Immune-related acute and lymphocytic gastritis in a patient with metastatic melanoma treated with pembrolizumab immunotherapy
Here, we present a case of acute and lymphocytic gastritis related to therapy with pembrolizumab for metastatic melanoma. After an asymptomatic phase with moderate histological inflammation (observed at 9 months of immunotherapy), gastritis became symptomatic and severe on repeated biopsies (13 months after the beginning of pembrolizumab). Symptoms and histological lesions both improved with proton pump inhibitor and steroid therapy, as well as interruption of pembrozulimab. The interest of this case lays in the relative rarity of gastritis over small and large intestinal inflammatory lesions caused by immune checkpoint inhibitors as well as in the features of the inflammatory infiltrate, which may be purely lymphocytic (mainly T-cells, with a prevalence of CD8+ over CD4+ lymphocytes) or mixed lymphocytic and granulocytic, requiring the exclusion of other causes of disease. To our knowledge, only 7 cases of immune-related gastritis have been previously documented in the current literature, of which 4, included the current one, were exclusively associated with pembrozulimab therapy.
Immune checkpoint inhibitors, such as the Programmed Death-1 Receptor (PD-1) inhibitor pembrolizumab, have been shown to be effective in primary or metastatic malignancies, including advanced melanoma 1.
The side effects of immune checkpoint inhibitors are referred to as immune-related adverse events (irAEs) and may affect several organs.
Colitis and diarrhea are among the common gastrointestinal (GI) adverse events. Upper GI symptoms (i.e. nausea and vomiting) are also possible, but have rarely been reported.
Immunotherapy with monoclonal antibodies targeting Cytotoxic T-Lymphocyte-associated Antigen 4 (CTLA4) as well as PD-1 inhibitors, both blocking the interaction between PD-1 and its ligands (PD-L1 and PD-L2), has become the standard of care for an increasing number of indications, including melanoma, for which it is indicated regardless of the PDL-1 immunohistochemical score. Depending on the immune checkpoint targeted, the incidence of toxicity varies. The most frequently occurring irAEs affect the skin, colon, endocrine organs, liver, and lungs 2. Clinical manifestations in the GI tract, range from asymptomatic to severe life-threatening complications (e.g., perforation).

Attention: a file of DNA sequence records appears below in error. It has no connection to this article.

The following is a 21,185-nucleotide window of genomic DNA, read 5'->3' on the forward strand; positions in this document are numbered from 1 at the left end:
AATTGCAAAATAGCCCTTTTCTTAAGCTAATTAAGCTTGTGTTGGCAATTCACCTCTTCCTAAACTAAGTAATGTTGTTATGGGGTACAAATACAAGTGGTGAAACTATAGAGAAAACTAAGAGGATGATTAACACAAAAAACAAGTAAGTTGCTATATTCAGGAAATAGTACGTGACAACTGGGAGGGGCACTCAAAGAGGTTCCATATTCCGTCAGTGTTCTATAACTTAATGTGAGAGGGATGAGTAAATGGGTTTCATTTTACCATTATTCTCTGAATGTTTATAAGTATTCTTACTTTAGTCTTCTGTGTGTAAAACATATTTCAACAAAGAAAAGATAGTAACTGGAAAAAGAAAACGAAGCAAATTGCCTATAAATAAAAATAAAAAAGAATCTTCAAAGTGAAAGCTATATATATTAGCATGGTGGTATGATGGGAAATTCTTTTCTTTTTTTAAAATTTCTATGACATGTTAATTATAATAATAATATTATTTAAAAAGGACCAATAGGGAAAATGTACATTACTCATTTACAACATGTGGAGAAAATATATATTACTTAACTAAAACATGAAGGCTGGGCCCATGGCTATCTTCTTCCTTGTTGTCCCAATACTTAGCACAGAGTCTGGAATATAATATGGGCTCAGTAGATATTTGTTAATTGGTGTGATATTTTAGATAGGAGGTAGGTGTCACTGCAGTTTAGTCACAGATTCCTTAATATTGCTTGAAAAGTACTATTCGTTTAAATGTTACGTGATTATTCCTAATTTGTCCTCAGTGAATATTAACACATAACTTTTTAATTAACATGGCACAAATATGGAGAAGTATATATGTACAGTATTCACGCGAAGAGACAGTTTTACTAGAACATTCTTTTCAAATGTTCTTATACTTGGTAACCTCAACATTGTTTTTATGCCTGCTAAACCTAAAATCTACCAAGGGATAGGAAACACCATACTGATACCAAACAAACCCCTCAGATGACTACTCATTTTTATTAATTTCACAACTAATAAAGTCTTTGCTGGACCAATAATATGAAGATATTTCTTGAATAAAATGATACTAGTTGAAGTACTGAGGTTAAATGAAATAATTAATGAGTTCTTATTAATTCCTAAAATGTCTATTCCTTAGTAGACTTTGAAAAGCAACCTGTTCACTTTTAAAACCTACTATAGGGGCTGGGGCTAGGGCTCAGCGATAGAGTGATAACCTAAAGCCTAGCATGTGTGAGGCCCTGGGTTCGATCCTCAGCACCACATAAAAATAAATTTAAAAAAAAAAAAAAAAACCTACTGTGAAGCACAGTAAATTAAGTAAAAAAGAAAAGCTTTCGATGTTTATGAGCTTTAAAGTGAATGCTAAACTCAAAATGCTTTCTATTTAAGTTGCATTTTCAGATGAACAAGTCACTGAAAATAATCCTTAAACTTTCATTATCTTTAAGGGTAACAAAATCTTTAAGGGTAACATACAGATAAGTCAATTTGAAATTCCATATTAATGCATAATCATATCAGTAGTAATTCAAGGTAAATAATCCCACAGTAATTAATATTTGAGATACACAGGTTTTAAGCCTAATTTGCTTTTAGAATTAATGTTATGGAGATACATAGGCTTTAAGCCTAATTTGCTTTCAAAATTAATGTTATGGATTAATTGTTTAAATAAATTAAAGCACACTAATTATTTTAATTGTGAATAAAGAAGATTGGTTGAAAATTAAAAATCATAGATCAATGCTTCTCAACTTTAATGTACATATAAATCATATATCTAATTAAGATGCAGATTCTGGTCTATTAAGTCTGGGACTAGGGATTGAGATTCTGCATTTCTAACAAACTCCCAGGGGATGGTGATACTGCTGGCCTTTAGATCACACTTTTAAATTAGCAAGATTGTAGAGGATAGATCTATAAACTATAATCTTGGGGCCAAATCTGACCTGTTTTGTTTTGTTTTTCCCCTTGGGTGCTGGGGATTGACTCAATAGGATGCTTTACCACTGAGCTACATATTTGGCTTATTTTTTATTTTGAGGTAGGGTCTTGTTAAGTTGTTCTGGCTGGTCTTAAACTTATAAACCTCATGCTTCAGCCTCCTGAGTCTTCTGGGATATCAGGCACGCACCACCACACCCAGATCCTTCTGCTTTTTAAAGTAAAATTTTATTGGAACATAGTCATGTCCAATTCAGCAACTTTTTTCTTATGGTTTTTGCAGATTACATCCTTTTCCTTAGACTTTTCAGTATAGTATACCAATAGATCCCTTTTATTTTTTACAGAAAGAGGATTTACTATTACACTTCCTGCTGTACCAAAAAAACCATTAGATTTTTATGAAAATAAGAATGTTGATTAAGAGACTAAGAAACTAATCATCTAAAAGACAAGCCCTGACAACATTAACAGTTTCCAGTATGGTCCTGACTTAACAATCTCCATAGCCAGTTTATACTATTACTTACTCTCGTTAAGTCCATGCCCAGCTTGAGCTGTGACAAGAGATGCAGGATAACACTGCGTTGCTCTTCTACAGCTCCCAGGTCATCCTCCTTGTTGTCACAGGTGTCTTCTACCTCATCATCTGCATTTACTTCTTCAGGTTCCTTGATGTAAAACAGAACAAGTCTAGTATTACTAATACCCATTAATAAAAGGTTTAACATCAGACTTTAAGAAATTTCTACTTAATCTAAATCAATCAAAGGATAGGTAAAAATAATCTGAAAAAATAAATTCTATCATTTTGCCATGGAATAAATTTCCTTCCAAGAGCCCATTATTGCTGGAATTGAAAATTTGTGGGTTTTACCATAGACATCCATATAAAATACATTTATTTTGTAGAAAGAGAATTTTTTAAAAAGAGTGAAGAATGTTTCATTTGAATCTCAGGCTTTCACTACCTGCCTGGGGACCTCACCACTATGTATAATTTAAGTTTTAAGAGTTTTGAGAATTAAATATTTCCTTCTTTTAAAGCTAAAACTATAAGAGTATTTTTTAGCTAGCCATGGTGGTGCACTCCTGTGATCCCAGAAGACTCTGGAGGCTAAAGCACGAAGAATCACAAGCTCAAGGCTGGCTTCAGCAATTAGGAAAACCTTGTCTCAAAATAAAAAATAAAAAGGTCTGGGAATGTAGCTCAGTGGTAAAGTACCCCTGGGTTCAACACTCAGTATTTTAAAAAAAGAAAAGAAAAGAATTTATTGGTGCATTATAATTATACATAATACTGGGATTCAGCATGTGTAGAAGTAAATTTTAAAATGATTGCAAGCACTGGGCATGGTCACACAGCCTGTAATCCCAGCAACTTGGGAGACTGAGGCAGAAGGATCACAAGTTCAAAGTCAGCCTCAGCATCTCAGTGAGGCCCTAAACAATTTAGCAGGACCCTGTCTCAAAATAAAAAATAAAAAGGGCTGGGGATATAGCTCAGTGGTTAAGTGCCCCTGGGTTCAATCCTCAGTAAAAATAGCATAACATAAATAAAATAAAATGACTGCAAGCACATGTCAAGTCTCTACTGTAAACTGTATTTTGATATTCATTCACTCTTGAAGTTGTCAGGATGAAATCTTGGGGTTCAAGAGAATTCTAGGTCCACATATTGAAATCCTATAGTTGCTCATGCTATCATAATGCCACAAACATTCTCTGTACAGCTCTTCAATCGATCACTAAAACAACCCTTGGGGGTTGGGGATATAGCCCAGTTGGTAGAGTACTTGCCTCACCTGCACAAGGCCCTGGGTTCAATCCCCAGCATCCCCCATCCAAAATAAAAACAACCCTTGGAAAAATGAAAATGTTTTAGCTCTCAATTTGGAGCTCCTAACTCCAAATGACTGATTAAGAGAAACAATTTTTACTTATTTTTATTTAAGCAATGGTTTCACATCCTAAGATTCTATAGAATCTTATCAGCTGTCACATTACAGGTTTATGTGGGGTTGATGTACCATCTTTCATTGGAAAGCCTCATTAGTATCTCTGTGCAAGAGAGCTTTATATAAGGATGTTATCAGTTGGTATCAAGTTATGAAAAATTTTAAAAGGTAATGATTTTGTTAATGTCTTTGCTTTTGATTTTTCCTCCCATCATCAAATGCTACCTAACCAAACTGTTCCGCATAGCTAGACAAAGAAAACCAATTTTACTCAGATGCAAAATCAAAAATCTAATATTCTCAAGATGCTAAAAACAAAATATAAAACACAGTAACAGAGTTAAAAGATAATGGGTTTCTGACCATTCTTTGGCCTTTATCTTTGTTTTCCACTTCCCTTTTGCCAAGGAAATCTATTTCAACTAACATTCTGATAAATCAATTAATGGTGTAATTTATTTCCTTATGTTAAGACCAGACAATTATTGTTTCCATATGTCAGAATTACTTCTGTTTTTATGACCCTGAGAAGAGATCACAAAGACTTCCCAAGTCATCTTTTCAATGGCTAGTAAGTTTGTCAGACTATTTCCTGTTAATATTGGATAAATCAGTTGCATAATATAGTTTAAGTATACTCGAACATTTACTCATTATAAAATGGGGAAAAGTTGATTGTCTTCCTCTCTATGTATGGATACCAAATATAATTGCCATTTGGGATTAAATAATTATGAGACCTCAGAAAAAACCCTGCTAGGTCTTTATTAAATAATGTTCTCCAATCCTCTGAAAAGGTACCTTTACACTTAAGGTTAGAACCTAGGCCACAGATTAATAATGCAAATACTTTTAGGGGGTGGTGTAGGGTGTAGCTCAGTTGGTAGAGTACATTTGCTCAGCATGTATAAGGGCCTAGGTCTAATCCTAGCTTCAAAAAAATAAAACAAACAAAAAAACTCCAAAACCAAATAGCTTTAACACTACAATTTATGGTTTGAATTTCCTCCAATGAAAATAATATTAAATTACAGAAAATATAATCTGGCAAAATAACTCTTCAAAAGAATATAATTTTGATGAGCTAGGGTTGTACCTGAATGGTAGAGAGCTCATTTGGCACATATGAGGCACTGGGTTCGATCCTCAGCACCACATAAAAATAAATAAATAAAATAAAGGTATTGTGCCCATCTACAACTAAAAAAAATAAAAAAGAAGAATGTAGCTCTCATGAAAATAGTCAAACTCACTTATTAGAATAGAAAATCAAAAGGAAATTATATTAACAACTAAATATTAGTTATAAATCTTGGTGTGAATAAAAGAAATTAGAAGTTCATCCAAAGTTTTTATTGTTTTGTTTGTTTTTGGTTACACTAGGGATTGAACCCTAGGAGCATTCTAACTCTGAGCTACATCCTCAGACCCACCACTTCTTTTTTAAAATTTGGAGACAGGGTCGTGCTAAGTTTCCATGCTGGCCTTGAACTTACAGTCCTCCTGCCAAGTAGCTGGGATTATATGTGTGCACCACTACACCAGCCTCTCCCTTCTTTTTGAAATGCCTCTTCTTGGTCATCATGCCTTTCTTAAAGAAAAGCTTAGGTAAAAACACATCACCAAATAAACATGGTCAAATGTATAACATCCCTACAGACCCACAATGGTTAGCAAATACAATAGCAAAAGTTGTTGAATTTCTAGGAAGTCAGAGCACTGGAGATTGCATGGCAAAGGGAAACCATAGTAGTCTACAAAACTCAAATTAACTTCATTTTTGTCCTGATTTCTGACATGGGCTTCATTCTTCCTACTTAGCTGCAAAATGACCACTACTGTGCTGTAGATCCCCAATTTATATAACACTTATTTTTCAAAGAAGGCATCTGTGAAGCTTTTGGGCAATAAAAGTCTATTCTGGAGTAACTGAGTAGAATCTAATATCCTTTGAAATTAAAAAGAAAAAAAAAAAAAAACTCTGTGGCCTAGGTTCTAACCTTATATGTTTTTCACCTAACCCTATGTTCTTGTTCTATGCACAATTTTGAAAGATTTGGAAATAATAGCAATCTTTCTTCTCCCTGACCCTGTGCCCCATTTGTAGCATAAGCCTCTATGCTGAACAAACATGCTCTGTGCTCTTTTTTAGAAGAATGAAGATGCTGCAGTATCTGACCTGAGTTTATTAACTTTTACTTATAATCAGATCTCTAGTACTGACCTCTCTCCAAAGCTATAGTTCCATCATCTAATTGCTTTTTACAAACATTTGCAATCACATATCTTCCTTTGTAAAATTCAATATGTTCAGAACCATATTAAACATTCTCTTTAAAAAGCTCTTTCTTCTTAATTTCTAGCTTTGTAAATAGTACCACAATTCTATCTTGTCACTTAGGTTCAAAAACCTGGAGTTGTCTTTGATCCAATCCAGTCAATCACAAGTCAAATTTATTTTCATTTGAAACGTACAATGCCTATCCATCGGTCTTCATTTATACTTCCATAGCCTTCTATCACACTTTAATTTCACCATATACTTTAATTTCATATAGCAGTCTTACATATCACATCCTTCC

A retrospective study published in 2017 includes a consecutive series of 909 adult patients who received anti-PD-1 or anti-PD-L1 therapy, 19 of whom had a suspected gastrointestinal irAE (GI-irAE) related to anti-PD-L1 therapy administered between 2013 and 2016, and suggests that GI-irAEs associated with anti-PD-1 or anti-PDL-1 inhibitors are much less frequent than those associated with CTLA-4 inhibitors (1-3% vs 8-20%). The authors described four distinct clinical presentations, each with different features and outcomes, the most frequent ones being acute colitis and microscopic colitis and, rarely, ulcerative gastritis and fecal impaction 3.
A clinicopathologic study of 20 patients treated with immune checkpoint inhibitors reported characteristic findings of gastroenterocolitis, including prominent intra-epithelial lymphocytes and crypt rupture, essentially focused on histologic findings in the colon rather than in the stomach 4.
We could only identify seven case reports of upper GI disorder induced by immune checkpoint inhibitors 5-11. Two cases were associated with cytomegalovirus (CMV) or Helicobacter pylori (HP) infection 8 11. Of the remaining five cases, two were observed after therapy with nivolumab 9 10 and the other three after therapy with pembrolizumab 5-7 (Tab. I). All these patients were symptomatic with abdominal/gastric pain or symptomatic gastroesophageal reflux disease (GERD). Symptoms started one to few months after initiation of immunotherapy. In one case, thoraco-abdominal CT imaging revealed extensive thickening and edema in the wall of the upper GI tract 5. In another case, an esophagogastroduodenoscopy showed severe hemorrhagic antral gastritis 7. Histologically, all cases showed an active and lymphocytic gastritis in which the infiltrate was mainly composed by CD8+ T cells. The clinical and histological findings for gastritis induced by nivolumab were comparable. The histological findings in our case are similar to a previous report, but in contrast our patient was asymptomatic when gastric inflammation was already observed histologically. Treatment included short-term steroid therapy and treatment for concomitant pre-existing GERD.